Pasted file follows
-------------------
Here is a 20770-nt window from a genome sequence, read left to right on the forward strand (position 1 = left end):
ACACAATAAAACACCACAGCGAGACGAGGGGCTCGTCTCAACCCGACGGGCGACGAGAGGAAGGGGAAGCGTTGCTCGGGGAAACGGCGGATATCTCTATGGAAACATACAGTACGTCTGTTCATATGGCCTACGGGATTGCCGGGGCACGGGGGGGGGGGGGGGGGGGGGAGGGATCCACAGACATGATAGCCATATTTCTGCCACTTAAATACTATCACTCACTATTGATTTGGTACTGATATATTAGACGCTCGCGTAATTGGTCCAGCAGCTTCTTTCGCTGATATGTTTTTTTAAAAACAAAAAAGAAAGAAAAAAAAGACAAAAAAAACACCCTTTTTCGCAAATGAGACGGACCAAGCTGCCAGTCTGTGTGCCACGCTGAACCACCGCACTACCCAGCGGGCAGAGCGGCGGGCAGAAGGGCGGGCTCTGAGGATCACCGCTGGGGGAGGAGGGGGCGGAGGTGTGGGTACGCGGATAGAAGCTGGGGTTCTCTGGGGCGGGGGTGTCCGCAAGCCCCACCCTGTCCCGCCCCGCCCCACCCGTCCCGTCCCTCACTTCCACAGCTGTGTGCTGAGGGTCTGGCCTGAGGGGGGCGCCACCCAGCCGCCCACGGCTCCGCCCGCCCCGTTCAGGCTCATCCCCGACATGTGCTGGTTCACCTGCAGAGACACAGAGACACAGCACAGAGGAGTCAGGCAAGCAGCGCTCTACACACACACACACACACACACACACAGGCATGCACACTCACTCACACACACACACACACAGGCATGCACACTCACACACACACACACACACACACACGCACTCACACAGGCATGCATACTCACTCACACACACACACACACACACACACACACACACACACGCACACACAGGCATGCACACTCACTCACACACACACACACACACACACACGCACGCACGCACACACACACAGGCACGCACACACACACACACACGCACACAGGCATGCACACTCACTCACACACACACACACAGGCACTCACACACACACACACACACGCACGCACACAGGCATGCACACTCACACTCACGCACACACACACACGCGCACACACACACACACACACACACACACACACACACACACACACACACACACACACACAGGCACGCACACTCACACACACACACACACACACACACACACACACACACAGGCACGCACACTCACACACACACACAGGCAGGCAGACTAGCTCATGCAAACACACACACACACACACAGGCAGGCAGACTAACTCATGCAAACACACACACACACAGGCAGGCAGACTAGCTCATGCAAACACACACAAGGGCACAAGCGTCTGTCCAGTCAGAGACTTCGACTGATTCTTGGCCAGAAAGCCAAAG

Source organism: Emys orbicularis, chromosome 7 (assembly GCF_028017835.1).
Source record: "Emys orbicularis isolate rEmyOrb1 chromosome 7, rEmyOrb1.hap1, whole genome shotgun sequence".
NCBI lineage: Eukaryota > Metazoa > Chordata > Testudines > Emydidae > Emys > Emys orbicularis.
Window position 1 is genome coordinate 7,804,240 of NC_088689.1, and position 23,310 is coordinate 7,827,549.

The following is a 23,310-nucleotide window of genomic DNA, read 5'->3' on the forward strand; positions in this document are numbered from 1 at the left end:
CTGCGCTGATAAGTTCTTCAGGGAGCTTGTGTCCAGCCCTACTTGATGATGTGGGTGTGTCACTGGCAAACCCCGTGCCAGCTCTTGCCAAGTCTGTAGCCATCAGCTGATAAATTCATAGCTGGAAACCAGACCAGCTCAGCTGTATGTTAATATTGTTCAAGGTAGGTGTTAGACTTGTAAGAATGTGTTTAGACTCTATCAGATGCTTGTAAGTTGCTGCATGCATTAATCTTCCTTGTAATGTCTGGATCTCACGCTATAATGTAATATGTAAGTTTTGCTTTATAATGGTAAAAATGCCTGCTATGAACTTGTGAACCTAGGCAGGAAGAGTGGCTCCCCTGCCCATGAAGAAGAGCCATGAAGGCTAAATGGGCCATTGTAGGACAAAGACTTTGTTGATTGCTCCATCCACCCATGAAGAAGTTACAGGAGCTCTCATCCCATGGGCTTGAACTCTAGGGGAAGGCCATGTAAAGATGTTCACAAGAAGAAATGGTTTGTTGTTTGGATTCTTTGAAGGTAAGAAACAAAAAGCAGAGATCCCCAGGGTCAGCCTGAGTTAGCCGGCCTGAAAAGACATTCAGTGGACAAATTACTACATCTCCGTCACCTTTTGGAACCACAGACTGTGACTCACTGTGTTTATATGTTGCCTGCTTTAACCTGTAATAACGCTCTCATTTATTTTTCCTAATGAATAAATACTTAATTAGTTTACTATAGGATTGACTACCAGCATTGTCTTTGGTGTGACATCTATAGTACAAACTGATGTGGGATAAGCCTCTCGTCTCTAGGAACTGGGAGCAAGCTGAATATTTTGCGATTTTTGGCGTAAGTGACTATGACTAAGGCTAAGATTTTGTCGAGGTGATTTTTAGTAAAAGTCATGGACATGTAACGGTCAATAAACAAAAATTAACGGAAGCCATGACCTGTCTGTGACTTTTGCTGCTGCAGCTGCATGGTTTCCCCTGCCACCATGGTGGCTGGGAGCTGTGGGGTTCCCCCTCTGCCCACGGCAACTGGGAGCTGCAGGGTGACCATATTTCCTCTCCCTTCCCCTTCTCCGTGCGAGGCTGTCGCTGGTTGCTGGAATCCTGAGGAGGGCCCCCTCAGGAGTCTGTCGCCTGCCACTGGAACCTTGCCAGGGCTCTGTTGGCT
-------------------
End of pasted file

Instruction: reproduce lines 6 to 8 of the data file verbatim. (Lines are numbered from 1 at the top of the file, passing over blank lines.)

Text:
Window position 1 is genome coordinate 7,804,240 of NC_088689.1, and position 23,310 is coordinate 7,827,549.

The following is a 23,310-nucleotide window of genomic DNA, read 5'->3' on the forward strand; positions in this document are numbered from 1 at the left end:
CTGCGCTGATAAGTTCTTCAGGGAGCTTGTGTCCAGCCCTACTTGATGATGTGGGTGTGTCACTGGCAAACCCCGTGCCAGCTCTTGCCAAGTCTGTAGCCATCAGCTGATAAATTCATAGCTGGAAACCAGACCAGCTCAGCTGTATGTTAATATTGTTCAAGGTAGGTGTTAGACTTGTAAGAATGTGTTTAGACTCTATCAGATGCTTGTAAGTTGCTGCATGCATTAATCTTCCTTGTAATGTCTGGATCTCACGCTATAATGTAATATGTAAGTTTTGCTTTATAATGGTAAAAATGCCTGCTATGAACTTGTGAACCTAGGCAGGAAGAGTGGCTCCCCTGCCCATGAAGAAGAGCCATGAAGGCTAAATGGGCCATTGTAGGACAAAGACTTTGTTGATTGCTCCATCCACCCATGAAGAAGTTACAGGAGCTCTCATCCCATGGGCTTGAACTCTAGGGGAAGGCCATGTAAAGATGTTCACAAGAAGAAATGGTTTGTTGTTTGGATTCTTTGAAGGTAAGAAACAAAAAGCAGAGATCCCCAGGGTCAGCCTGAGTTAGCCGGCCTGAAAAGACATTCAGTGGACAAATTACTACATCTCCGTCACCTTTTGGAACCACAGACTGTGACTCACTGTGTTTATATGTTGCCTGCTTTAACCTGTAATAACGCTCTCATTTATTTTTCCTAATGAATAAATACTTAATTAGTTTACTATAGGATTGACTACCAGCATTGTCTTTGGTGTGACATCTATAGTACAAACTGATGTGGGATAAGCCTCTCGTCTCTAGGAACTGGGAGCAAGCTGAATATTTTGCGATTTTTGGCGTAAGTGACTATGACTAAGGCTAAGATTTTGTCGAGGTGATTTTTAGTAAAAGTCATGGACATGTAACGGTCAATAAACAAAAATTAACGGAAGCCATGACCTGTCTGTGACTTTTGCTGCTGCAGCTGCATGGTTTCCCCTGCCACCATGGTGGCTGGGAGCTGTGGGGTTCCCCCTCTGCCCACGGCAACTGGGAGCTGCAGGGTGACCATATTTCCTCTCCCTTCCCCTTCTCCGTGCGAGGCTGTCGCTGGTTGCTGGAATCCTGAGGAGGGCCCCCTCAGGAGTCTGTCGCCTGCCACTGGAACCTTGCCAGGGCTCTGTTGGCT